Certain realities of being a smaller market moved us to make it a top priority to nurture and develop our staff. People move through here on their way to bigger cities, so we have to have ways to get people up to speed and doing their best work quickly. Knowing that this is a place for taking risks, knowing we're all in this together, that we keep no secrets-this has helped us attract some of the best and brightest young people to our station. That, and the knowledge that a lot of our employees go on to work at really big stations when they leave here. That is a magnet.

And we're realistic. Reporters and producers sign two-year contracts. Anchors sign for three to five years. It's another way we try to keep churn to a minimum.

Taking Chances

But the training doesn't amount to much if you don't give people the chance to try what they've learned. So we've created a culture in which taking risks is the norm. We celebrate both success and failure so people feel like trying things. We have many examples where people take risks in individual daily stories or series, but two got national attention: our "Truth Test" political commercials and our criteria for crime coverage. KVUE put campaign commercials to the "Truth Test" and inspired similar efforts in dozens of other TV newsrooms

Most stations ignore politics until election night. They don't cover the races leading up to the election in ways that really help voters. So we decided to test political ads for truthfulness. We didn't ever pretend we were covering the waterfront, but we wanted at least to police our own air. Dozens of TV stations and newspapers followed our lead on this project. We were the first.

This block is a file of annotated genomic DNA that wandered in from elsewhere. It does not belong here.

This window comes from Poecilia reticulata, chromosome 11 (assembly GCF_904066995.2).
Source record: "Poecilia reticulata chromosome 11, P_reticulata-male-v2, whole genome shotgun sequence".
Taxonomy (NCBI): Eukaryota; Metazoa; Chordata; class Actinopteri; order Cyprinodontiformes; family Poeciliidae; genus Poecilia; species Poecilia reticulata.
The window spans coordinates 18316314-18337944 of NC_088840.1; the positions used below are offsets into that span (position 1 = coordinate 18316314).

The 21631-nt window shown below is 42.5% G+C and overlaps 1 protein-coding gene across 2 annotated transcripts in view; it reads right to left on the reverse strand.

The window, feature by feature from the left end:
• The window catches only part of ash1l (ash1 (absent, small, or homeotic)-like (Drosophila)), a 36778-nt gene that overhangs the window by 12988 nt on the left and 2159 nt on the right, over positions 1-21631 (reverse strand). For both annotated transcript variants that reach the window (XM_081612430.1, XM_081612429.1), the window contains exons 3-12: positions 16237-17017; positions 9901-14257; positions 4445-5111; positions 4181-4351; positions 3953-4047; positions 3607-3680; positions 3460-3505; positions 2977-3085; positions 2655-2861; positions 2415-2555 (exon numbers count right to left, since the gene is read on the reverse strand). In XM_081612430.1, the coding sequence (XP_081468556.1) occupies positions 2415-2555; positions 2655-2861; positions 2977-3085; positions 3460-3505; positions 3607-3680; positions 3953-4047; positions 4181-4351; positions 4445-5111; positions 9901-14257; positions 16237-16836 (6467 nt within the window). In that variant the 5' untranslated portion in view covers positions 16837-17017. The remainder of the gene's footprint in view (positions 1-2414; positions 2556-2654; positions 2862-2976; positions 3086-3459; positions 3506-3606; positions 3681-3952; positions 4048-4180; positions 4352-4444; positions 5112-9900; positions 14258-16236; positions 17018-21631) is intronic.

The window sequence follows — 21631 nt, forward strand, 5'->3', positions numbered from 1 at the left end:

Our research told us year after year that people want less crime coverage and they want it to be less sensational when they get it. So we took a big risk and established criteria to apply to every crime before we report it. We're known for that in Austin now and we have the top ratings by far, so this approach can work.

Of all these, I'm most proud of our training and our team approach to hiring and other projects. The whole package is ground-up, not top-down. It gives the news director more time to really pay attention to broadcasts and the people in the newsroom because so much of the busywork is delegated. Someone else is calling references and previewing audition tapes. Someone else is organizing the training workshop. It gives me time to interact with everybody. Spend your time knowing your people well so you know what to delegate to whom.